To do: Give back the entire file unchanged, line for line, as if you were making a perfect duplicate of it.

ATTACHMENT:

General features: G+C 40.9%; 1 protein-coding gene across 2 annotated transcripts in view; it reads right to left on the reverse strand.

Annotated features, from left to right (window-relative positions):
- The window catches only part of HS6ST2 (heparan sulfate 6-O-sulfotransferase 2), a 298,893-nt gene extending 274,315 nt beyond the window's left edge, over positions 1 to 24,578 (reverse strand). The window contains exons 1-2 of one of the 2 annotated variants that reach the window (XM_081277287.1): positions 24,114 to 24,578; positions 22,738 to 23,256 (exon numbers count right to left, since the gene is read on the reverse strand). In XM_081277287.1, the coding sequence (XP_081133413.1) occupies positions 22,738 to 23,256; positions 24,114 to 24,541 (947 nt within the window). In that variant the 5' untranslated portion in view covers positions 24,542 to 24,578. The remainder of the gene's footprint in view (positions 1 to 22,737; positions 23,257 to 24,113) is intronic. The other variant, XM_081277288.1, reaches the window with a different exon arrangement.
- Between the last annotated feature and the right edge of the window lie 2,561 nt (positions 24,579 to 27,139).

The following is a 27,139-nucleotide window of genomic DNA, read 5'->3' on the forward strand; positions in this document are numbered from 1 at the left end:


General features: G+C 40.9%; 1 protein-coding gene across 2 annotated transcripts in view; it reads right to left on the reverse strand.

Annotated features, from left to right (window-relative positions):
- The window catches only part of HS6ST2 (heparan sulfate 6-O-sulfotransferase 2), a 298,893-nt gene extending 274,315 nt beyond the window's left edge, over positions 1 to 24,578 (reverse strand). The window contains exons 1-2 of one of the 2 annotated variants that reach the window (XM_081277287.1): positions 24,114 to 24,578; positions 22,738 to 23,256 (exon numbers count right to left, since the gene is read on the reverse strand). In XM_081277287.1, the coding sequence (XP_081133413.1) occupies positions 22,738 to 23,256; positions 24,114 to 24,541 (947 nt within the window). In that variant the 5' untranslated portion in view covers positions 24,542 to 24,578. The remainder of the gene's footprint in view (positions 1 to 22,737; positions 23,257 to 24,113) is intronic. The other variant, XM_081277288.1, reaches the window with a different exon arrangement.
- Between the last annotated feature and the right edge of the window lie 2,561 nt (positions 24,579 to 27,139).

The following is a 27,139-nucleotide window of genomic DNA, read 5'->3' on the forward strand; positions in this document are numbered from 1 at the left end: